Busting 5 Myths About Talent Assessment
Good decisions require objective data and sound judgement, so why should decision-making about people be any different?
Millions of talent-related decisions are made in workplaces every day. Yet, less than 50% of these important choices – about who to hire, the best candidate for promotion or who should receive further training – is informed by objective data, SHL research has found. Why is this?
Science-based assessment tools are proven to be more reliable both in choosing the right person and in deciding how to develop them once they’re hired. Assessment processes – with human interpretation of the results – can also spot those with the potential to succeed to the highest levels. Yet, too many businesses dismiss the value of assessment due to some common myths about how it really works.
Myth #1: Assessments don’t add value.
FACT: The evidence is clear – decades of research show assessments are the strongest predictor of job success. And they’re still the most accurate way to identify the best-fit and highest-potential candidates.
Assessing candidates’ knowledge and skills is just one aspect. Increasingly, companies use assessment data to gain a more holistic view of the workforce. Individuals are evaluated in terms of ability, capacity for change, aptitude for collaboration and leadership. This is then aligned with the values and goals of the organization.
Myth #2: Assessments are hiring tools.
FACT: Fifty percent of HR professional say they lack the right information to make good decisions about people. Assessments do minimize the risk of making the wrong people decisions, but not just when recruiting. It can help with promoting, developing or reshaping teams, too.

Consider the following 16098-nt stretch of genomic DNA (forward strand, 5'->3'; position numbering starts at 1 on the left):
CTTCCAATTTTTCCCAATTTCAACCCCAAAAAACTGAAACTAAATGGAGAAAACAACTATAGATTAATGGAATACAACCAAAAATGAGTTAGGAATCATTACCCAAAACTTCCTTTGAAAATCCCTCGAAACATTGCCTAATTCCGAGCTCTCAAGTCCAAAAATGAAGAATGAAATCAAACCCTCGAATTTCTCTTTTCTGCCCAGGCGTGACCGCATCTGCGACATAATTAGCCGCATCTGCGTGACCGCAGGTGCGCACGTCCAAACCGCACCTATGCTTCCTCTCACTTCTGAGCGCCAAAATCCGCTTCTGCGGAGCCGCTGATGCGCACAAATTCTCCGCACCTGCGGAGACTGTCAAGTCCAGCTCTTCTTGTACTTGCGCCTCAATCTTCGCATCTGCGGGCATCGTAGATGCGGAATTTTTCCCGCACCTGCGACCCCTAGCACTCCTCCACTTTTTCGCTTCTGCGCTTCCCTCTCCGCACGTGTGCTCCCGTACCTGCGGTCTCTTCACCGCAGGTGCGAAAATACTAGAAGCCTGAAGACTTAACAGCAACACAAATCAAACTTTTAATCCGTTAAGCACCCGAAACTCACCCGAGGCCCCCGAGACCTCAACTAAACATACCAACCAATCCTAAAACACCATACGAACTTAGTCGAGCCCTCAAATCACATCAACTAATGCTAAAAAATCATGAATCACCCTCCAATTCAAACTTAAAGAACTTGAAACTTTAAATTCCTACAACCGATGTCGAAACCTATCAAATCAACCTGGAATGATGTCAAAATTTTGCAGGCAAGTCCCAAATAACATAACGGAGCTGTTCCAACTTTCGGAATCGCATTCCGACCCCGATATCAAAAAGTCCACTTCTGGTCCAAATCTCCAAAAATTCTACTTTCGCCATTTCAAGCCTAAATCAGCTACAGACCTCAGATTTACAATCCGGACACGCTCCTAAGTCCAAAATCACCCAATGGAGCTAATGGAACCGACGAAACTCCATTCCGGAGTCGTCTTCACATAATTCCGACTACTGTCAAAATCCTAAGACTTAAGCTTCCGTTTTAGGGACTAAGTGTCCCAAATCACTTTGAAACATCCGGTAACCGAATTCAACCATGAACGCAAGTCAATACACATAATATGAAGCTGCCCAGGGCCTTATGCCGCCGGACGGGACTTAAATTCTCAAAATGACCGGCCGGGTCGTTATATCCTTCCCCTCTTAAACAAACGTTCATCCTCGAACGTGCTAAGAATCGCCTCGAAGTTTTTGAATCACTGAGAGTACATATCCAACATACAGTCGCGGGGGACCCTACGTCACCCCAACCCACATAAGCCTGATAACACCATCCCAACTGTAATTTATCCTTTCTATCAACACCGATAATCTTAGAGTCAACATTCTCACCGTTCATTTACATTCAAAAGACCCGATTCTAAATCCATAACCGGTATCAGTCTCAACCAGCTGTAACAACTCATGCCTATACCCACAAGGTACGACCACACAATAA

Assessments give insight into the capabilities of both individuals and groups of employees. They can be valuable for identifying strengths, limitations and development needs. This can be useful at an organizational level when deciding how a firm takes on a new challenge, expanding into a new market, for example.
Myth #3: Assessments scare off candidates.
FACT: Assessments aren’t what upset candidates. It’s the lack of transparency in the application process that people say deters them from applying for a job. Applicants want to know why assessments are used, what steps are involved, then be sure they’ll know the outcome of any tests. Once they understand this, most are happy to undergo the testing process.
Too many recruits have been given wrong information about a role or, worse still, no details at all. A major gripe is candidates not hearing back from an employer after submitting an application or taking a test. Companies must be transparent with applicants, explaining what is expected of them at each step of the recruitment process.
Myth #4: Assessments can be faked.
FACT: It’s not easy to cheat an assessment. In fact, they’re designed to detect and expose cheating. While it’s possible to embellish a CV or lie in an interview, if candidates manipulate their responses or try to hide their true preferences during tests, their consistency score will be low.
Credible assessment providers have built-in safeguards – randomly drawing questions from a vast database so no two candidates complete the same test, for example. They also evaluate response patterns to check whether an individual is trying to mislead.
Myth #5: The return-on-investment on assessments can’t be measured.
FACT: HR teams must demonstrate the business impact of talent acquisition and mobility programs. Assessments can help by collecting data on employee productivity, job performance, future potential and employee engagement. The material benefits of assessments to a business can be clear, for example, by showing the links between positive test results and those employees who perform well in their role and are ripe for promotion.
In the longer term, aggregating assessment results provides crucial intelligence on the capabilities and limitations of a workforce. This is information companies can ill afford to ignore. Objective assessment tools can boost employee performance and maximize workers’ potential, both of which will cement a business’s competitive advantage and drive growth.
Author: SHL UK